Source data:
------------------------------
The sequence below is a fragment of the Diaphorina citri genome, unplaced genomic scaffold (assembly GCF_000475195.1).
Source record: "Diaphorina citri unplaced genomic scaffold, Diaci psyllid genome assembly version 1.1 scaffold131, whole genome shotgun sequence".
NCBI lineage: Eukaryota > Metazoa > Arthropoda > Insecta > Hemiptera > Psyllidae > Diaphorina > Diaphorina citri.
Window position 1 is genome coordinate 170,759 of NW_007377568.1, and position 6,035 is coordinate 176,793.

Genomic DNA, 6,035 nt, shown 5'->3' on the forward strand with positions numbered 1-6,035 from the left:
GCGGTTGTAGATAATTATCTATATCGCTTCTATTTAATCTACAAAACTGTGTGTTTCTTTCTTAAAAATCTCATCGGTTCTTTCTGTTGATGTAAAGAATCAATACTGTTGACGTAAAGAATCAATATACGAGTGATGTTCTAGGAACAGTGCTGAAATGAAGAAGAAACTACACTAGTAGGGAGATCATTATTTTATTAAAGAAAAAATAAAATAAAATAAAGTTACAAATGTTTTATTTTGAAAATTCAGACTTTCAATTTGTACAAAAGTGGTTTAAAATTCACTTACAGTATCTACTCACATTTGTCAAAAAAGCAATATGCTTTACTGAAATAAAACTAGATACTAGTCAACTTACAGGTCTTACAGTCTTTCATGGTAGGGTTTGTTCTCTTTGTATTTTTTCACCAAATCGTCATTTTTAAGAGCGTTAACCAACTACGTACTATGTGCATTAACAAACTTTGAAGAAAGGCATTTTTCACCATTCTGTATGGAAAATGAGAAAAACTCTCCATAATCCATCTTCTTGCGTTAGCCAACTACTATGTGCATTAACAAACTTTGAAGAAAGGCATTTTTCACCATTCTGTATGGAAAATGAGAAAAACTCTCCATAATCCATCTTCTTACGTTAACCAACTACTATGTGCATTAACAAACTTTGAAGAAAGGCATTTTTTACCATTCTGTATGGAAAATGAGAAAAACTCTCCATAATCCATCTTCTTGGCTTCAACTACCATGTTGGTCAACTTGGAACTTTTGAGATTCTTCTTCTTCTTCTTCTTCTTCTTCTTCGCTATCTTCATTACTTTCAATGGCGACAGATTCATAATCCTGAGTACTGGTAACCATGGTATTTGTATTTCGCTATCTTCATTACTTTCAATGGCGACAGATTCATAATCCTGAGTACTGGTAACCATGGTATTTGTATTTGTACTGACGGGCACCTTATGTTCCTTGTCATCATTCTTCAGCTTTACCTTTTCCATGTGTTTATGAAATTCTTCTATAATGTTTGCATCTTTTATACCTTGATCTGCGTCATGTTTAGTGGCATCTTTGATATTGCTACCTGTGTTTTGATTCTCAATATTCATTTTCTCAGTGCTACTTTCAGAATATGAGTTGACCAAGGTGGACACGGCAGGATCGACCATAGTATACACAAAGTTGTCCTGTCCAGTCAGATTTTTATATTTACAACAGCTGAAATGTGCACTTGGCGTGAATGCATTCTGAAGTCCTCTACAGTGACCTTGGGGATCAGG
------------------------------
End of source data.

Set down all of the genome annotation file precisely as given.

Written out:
The sequence below is a fragment of the Diaphorina citri genome, unplaced genomic scaffold (assembly GCF_000475195.1).
Source record: "Diaphorina citri unplaced genomic scaffold, Diaci psyllid genome assembly version 1.1 scaffold131, whole genome shotgun sequence".
NCBI lineage: Eukaryota > Metazoa > Arthropoda > Insecta > Hemiptera > Psyllidae > Diaphorina > Diaphorina citri.
Window position 1 is genome coordinate 170,759 of NW_007377568.1, and position 6,035 is coordinate 176,793.

Genomic DNA, 6,035 nt, shown 5'->3' on the forward strand with positions numbered 1-6,035 from the left:
GCGGTTGTAGATAATTATCTATATCGCTTCTATTTAATCTACAAAACTGTGTGTTTCTTTCTTAAAAATCTCATCGGTTCTTTCTGTTGATGTAAAGAATCAATACTGTTGACGTAAAGAATCAATATACGAGTGATGTTCTAGGAACAGTGCTGAAATGAAGAAGAAACTACACTAGTAGGGAGATCATTATTTTATTAAAGAAAAAATAAAATAAAATAAAGTTACAAATGTTTTATTTTGAAAATTCAGACTTTCAATTTGTACAAAAGTGGTTTAAAATTCACTTACAGTATCTACTCACATTTGTCAAAAAAGCAATATGCTTTACTGAAATAAAACTAGATACTAGTCAACTTACAGGTCTTACAGTCTTTCATGGTAGGGTTTGTTCTCTTTGTATTTTTTCACCAAATCGTCATTTTTAAGAGCGTTAACCAACTACGTACTATGTGCATTAACAAACTTTGAAGAAAGGCATTTTTCACCATTCTGTATGGAAAATGAGAAAAACTCTCCATAATCCATCTTCTTGCGTTAGCCAACTACTATGTGCATTAACAAACTTTGAAGAAAGGCATTTTTCACCATTCTGTATGGAAAATGAGAAAAACTCTCCATAATCCATCTTCTTACGTTAACCAACTACTATGTGCATTAACAAACTTTGAAGAAAGGCATTTTTTACCATTCTGTATGGAAAATGAGAAAAACTCTCCATAATCCATCTTCTTGGCTTCAACTACCATGTTGGTCAACTTGGAACTTTTGAGATTCTTCTTCTTCTTCTTCTTCTTCTTCTTCGCTATCTTCATTACTTTCAATGGCGACAGATTCATAATCCTGAGTACTGGTAACCATGGTATTTGTATTTCGCTATCTTCATTACTTTCAATGGCGACAGATTCATAATCCTGAGTACTGGTAACCATGGTATTTGTATTTGTACTGACGGGCACCTTATGTTCCTTGTCATCATTCTTCAGCTTTACCTTTTCCATGTGTTTATGAAATTCTTCTATAATGTTTGCATCTTTTATACCTTGATCTGCGTCATGTTTAGTGGCATCTTTGATATTGCTACCTGTGTTTTGATTCTCAATATTCATTTTCTCAGTGCTACTTTCAGAATATGAGTTGACCAAGGTGGACACGGCAGGATCGACCATAGTATACACAAAGTTGTCCTGTCCAGTCAGATTTTTATATTTACAACAGCTGAAATGTGCACTTGGCGTGAATGCATTCTGAAGTCCTCTACAGTGACCTTGGGGATCAGG